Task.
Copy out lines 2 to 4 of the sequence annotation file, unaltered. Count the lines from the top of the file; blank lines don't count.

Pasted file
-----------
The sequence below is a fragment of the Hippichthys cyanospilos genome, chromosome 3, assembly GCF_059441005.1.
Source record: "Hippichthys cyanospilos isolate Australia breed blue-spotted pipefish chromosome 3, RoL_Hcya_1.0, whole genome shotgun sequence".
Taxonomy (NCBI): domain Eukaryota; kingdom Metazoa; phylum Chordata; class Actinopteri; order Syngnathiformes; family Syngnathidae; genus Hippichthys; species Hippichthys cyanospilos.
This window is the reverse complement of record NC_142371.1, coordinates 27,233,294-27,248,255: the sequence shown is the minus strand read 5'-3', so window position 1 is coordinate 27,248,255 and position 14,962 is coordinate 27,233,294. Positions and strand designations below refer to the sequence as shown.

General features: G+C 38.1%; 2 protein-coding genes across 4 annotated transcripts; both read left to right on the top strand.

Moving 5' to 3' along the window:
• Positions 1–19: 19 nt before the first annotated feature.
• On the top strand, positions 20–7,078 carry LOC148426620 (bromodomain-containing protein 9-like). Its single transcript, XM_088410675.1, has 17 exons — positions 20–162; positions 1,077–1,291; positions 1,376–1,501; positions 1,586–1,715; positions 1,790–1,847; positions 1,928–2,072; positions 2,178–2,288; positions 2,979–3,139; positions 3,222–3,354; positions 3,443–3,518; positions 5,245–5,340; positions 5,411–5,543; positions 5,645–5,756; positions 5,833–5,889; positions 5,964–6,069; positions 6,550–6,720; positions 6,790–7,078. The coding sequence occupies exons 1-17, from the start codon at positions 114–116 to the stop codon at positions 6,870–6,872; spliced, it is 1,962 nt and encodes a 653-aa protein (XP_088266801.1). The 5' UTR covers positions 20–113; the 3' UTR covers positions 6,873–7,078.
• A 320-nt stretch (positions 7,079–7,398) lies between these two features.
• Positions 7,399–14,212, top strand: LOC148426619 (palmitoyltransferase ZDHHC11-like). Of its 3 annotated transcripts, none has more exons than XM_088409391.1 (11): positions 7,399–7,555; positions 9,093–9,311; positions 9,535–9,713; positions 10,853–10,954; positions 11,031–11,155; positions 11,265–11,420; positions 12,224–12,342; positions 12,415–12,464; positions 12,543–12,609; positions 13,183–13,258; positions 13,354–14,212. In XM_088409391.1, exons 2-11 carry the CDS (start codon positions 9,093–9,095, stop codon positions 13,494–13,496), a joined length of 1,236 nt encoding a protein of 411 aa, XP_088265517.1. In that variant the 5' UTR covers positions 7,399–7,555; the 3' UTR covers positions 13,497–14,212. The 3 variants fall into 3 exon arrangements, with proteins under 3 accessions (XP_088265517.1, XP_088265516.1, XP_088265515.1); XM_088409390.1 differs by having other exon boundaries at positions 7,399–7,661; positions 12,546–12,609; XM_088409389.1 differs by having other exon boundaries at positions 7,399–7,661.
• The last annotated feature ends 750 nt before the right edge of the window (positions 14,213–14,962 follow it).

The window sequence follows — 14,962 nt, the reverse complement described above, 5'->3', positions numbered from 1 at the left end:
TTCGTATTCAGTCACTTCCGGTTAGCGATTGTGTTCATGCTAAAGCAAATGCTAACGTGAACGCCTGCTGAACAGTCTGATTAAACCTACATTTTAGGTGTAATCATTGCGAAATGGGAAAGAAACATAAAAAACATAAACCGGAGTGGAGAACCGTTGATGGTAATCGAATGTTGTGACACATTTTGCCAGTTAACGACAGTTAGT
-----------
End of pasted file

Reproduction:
Source record: "Hippichthys cyanospilos isolate Australia breed blue-spotted pipefish chromosome 3, RoL_Hcya_1.0, whole genome shotgun sequence".
Taxonomy (NCBI): domain Eukaryota; kingdom Metazoa; phylum Chordata; class Actinopteri; order Syngnathiformes; family Syngnathidae; genus Hippichthys; species Hippichthys cyanospilos.
This window is the reverse complement of record NC_142371.1, coordinates 27,233,294-27,248,255: the sequence shown is the minus strand read 5'-3', so window position 1 is coordinate 27,248,255 and position 14,962 is coordinate 27,233,294. Positions and strand designations below refer to the sequence as shown.